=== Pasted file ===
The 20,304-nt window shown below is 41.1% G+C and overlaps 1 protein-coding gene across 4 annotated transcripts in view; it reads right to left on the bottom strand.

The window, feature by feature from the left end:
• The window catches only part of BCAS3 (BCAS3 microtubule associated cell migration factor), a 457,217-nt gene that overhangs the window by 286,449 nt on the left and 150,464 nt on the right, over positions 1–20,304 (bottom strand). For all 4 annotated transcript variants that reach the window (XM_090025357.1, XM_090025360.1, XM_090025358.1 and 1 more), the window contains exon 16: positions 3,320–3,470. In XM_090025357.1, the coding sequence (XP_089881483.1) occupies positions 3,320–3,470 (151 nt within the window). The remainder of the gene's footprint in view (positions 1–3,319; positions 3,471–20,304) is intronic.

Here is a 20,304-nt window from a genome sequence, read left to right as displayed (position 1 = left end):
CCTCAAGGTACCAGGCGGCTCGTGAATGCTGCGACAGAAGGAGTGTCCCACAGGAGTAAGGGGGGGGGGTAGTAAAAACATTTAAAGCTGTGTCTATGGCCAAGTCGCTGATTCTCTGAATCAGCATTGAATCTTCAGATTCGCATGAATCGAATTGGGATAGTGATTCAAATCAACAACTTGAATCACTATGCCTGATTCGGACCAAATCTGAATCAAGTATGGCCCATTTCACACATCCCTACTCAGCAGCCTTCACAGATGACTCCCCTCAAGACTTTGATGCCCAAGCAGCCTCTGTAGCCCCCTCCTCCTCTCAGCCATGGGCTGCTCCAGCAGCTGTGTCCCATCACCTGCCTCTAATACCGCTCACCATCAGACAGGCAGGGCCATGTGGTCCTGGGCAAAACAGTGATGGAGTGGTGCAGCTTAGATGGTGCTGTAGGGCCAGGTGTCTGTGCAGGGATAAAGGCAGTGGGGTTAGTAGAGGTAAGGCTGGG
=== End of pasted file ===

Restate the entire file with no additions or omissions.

The 20,304-nt window shown below is 41.1% G+C and overlaps 1 protein-coding gene across 4 annotated transcripts in view; it reads right to left on the bottom strand.

The window, feature by feature from the left end:
• The window catches only part of BCAS3 (BCAS3 microtubule associated cell migration factor), a 457,217-nt gene that overhangs the window by 286,449 nt on the left and 150,464 nt on the right, over positions 1–20,304 (bottom strand). For all 4 annotated transcript variants that reach the window (XM_090025357.1, XM_090025360.1, XM_090025358.1 and 1 more), the window contains exon 16: positions 3,320–3,470. In XM_090025357.1, the coding sequence (XP_089881483.1) occupies positions 3,320–3,470 (151 nt within the window). The remainder of the gene's footprint in view (positions 1–3,319; positions 3,471–20,304) is intronic.

Here is a 20,304-nt window from a genome sequence, read left to right as displayed (position 1 = left end):
CCTCAAGGTACCAGGCGGCTCGTGAATGCTGCGACAGAAGGAGTGTCCCACAGGAGTAAGGGGGGGGGGTAGTAAAAACATTTAAAGCTGTGTCTATGGCCAAGTCGCTGATTCTCTGAATCAGCATTGAATCTTCAGATTCGCATGAATCGAATTGGGATAGTGATTCAAATCAACAACTTGAATCACTATGCCTGATTCGGACCAAATCTGAATCAAGTATGGCCCATTTCACACATCCCTACTCAGCAGCCTTCACAGATGACTCCCCTCAAGACTTTGATGCCCAAGCAGCCTCTGTAGCCCCCTCCTCCTCTCAGCCATGGGCTGCTCCAGCAGCTGTGTCCCATCACCTGCCTCTAATACCGCTCACCATCAGACAGGCAGGGCCATGTGGTCCTGGGCAAAACAGTGATGGAGTGGTGCAGCTTAGATGGTGCTGTAGGGCCAGGTGTCTGTGCAGGGATAAAGGCAGTGGGGTTAGTAGAGGTAAGGCTGGG